A mo­tor­bike trip to the far north

Friends Ti­aan Rabe and Meir­ing de Vil­liers ex­plored north­ern Namibia and parts of Botswana and Zam­bia on their mo­tor­bikes. This is an ex­cerpt from their Namib­ian tour di­ary.

Af­ter months of plan­ning and plot­ting and get­ting our gear to­gether, Meir­ing and I still weren’t sure what to ex­pect from the jour­ney ahead. We’d de­cided to let the road set the pace, so we hadn’t booked ac­com­mo­da­tion or planned any­thing in too much de­tail. This was meant to be an adventure af­ter all.

We trans­ported our bikes – my KTM 950 Adventure and Meir­ing’s BMW 1200 GS – to Wind­hoek on a trailer. From there we had 17 days of tour­ing.

The first week we rode through north-eastern Namibia, the Caprivi and Botswana then up along the Zam­bezi River to Mongu in west­ern Zam­bia. A week in Mongu was fol­lowed by three days of trav­el­ling back to Wind­hoek. Then it was home to Cape Town in a day.

North of Wind­hoek

At first my bike was heavy and un­wieldy with all my lug­gage and I couldn’t get com­fort­able. But af­ter about 40 km I got into the groove and re­al­ity kicked in: We were do­ing it!

From Wind­hoek, we fol­lowed the B1 to Oka­handja where we filled our tanks and jerry cans with fuel. Just be­fore Otji­warongo, we turned right onto the C22 to Okakarara and soon it was time to tackle our first dirt road – the D2512. It took us to the Water­berg Plateau Na­tional Park where we had lunch be­fore we con­tin­ued to Groot­fontein. About 50 km north of Groot­fontein we turned off the B8 onto the C44 to Tsumkwe. It was a level road and we av­er­aged 100 – 120 km/h.

Af­ter about 100 km, we re­alised that we’d never reach Tsumkwe be­fore night­fall. For­tu­nately our map showed a camp­site nearby. The sun was set­ting and we made a quick stop at a she­been next to the road to pick up a beer or two.

When we reached the turn-off to the camp­site, the sign said there were still an­other 6 km to go, but the road was soft and sandy and we’d battle on our heavy bikes. So we stayed on the main road and asked some peo­ple for ad­vice.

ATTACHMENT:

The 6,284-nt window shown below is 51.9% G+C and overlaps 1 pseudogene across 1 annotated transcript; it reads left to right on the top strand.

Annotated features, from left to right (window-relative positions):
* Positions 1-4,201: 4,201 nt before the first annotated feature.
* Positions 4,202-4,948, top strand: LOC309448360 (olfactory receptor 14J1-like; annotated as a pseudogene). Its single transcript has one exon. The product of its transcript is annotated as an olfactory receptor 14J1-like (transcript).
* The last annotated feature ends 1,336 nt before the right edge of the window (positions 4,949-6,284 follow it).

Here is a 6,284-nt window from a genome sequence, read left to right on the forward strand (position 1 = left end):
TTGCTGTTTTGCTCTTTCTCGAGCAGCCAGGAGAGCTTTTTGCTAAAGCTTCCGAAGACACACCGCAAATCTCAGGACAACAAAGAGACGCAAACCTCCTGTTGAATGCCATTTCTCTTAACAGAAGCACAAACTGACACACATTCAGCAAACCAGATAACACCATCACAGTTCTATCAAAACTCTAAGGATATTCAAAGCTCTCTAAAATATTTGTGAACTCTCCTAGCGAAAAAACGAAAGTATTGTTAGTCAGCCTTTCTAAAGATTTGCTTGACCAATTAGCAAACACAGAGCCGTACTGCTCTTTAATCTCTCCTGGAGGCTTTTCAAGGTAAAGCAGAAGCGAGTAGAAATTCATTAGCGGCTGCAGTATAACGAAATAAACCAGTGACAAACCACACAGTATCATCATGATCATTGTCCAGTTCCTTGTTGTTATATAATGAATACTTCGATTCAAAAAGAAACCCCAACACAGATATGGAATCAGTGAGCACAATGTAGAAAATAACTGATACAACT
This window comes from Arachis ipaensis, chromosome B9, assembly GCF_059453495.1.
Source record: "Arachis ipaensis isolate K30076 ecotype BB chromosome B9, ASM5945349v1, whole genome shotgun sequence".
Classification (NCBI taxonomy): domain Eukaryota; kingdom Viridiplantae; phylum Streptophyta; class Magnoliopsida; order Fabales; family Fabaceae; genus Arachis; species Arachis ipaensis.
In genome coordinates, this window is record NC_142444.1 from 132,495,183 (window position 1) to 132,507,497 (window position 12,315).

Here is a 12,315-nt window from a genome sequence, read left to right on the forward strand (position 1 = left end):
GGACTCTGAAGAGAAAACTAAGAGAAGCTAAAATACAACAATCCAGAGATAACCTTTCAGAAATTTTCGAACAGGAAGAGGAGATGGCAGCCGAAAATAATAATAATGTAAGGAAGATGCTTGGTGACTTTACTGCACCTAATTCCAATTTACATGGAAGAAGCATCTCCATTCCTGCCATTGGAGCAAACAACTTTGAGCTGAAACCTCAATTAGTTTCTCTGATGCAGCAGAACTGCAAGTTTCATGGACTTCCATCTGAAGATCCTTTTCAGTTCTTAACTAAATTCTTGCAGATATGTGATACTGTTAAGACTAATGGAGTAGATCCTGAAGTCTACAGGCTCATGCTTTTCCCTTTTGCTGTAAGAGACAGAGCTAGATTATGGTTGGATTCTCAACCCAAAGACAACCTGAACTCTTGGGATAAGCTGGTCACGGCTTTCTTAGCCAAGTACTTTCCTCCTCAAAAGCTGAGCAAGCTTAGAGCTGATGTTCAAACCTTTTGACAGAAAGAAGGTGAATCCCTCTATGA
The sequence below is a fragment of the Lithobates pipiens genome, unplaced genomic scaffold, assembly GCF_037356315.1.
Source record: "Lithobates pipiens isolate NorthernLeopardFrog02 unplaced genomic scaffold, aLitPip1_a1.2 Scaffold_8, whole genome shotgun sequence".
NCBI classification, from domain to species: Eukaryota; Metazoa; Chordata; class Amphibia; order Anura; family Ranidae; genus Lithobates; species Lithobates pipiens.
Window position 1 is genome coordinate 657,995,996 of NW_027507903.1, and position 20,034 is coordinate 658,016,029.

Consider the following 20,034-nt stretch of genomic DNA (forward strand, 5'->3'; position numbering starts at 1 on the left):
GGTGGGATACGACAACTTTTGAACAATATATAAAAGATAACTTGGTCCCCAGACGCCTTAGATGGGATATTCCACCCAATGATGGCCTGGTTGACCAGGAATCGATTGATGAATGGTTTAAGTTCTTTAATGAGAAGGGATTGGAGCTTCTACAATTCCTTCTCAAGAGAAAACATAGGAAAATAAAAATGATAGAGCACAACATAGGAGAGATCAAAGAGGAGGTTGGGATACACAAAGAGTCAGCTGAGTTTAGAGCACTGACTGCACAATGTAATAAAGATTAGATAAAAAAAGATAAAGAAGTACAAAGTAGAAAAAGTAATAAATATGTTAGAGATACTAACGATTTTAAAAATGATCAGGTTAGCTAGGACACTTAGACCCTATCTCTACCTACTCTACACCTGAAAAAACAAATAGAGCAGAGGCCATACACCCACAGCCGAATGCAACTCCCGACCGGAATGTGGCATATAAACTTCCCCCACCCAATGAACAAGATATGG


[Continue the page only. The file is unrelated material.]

They told us to just keep go­ing – there was an­other camp­site nearby. That’s how we found Omatako camp­site. We lit a cosy camp­fire and en­joyed a hot shower thanks to a don­key boiler.

The bat­tery is in its Rundu

I woke up to a dead bat­tery the fol­low­ing morn­ing, de­spite the fact that my bike had been ser­viced be­fore we left Cape Town. Luck­ily my mini jumper ca­bles re­vived the KTM. We had planned to take the C44 to Botswana, but in light of the bat­tery prob­lem, we rode to the town of Rundu in­stead.

A few empty dirt roads – the D2898 and the D3016 – led us back to the B8 tar road. In Rundu I no­ticed that my rear tyre had gone flat. Bad luck, but at least it hadn’t hap­pened in the mid­dle of nowhere. I quickly had it fixed at TrenTyre.

They didn’t have a bat­tery for my bike, but I ar­ranged for North­ern Bikes & Quads in Groot­fontein to courier one to Rundu by the fol­low­ing morn­ing. Prob­lem solved.

The first camp­site out­side Rundu was

Sara­sungu River Lodge on the banks of the Oka­vango River. The fa­cil­i­ties were neat and there was plenty of cold beer – great news for any long-dis­tance biker.

Armed with a new bat­tery, we hit the D3402 dirt road along the Oka­vango River the next morn­ing, trav­el­ling east. The jeep track ran into the river at one stage so we stopped there for lunch.

We had been far too re­laxed up un­til then, so we zoomed along the B8 tar road to make up for lost time. We pushed through to Botswana (we crossed the bor­der at Mo­hembo) and spent the night at Drot­sky’s Cab­ins on the banks of the Oka­vango River, about 275 km down­stream from Rundu. We stayed at Drot­sky’s for two days: We went to see rock art at Tsodilo Hills and did a sun­set cruise on the river where we saw crocs, fish-ea­gles, hip­pos and ele­phants.

Hippo par­adise

Af­ter our Botswana de­tour, we re­traced our route back to Divundu, where we re­fu­elled and tack­led the 200 km east on the B8 to Kon­gola via the Caprivi Strip. From Kon­gola we went south on the C49 to Sang­wali. ( This road is cur­rently be­ing tarred – Ed.)

We were run­ning out of day­light and the road (once we had turned off the C49) got dodgier as we went along. We reached Ru­para camp­site in the Nkasa Ru­para Na­tional Park (pre­vi­ously known as Mamili) at sun­set. All night we heard the honk­ing of hip­pos in the swamp sur­round­ing the camp­site.

The next day we tack­led the C49 to Ka­tima Mulilo and crossed the bor­der into Zam­bia with no has­sles, where a week of adventure awaited us.

We knew the road home would be hard and long, but we only had limited leave days and we wanted to make the most of our trip. We made it back to Wind­hoek with­out any hic­cups (we took the tar road all the way) and from there we trav­elled back to Cape Town.

The trip was much more of an adventure than Meir­ing and I had ex­pected. Hope­fully we can do an­other tour soon!

For ac­com­mo­da­tion op­tions in north­ern Namibia, turn to page 119.

Meir­ing de Vil­liers and Ti­aan Rabe

MIND THE GAP. Meir­ing de Vil­liers and his BMW 1200 GS brave a wooden bridge on the ac­cess road to Nkasa Ru­para Na­tional Park.

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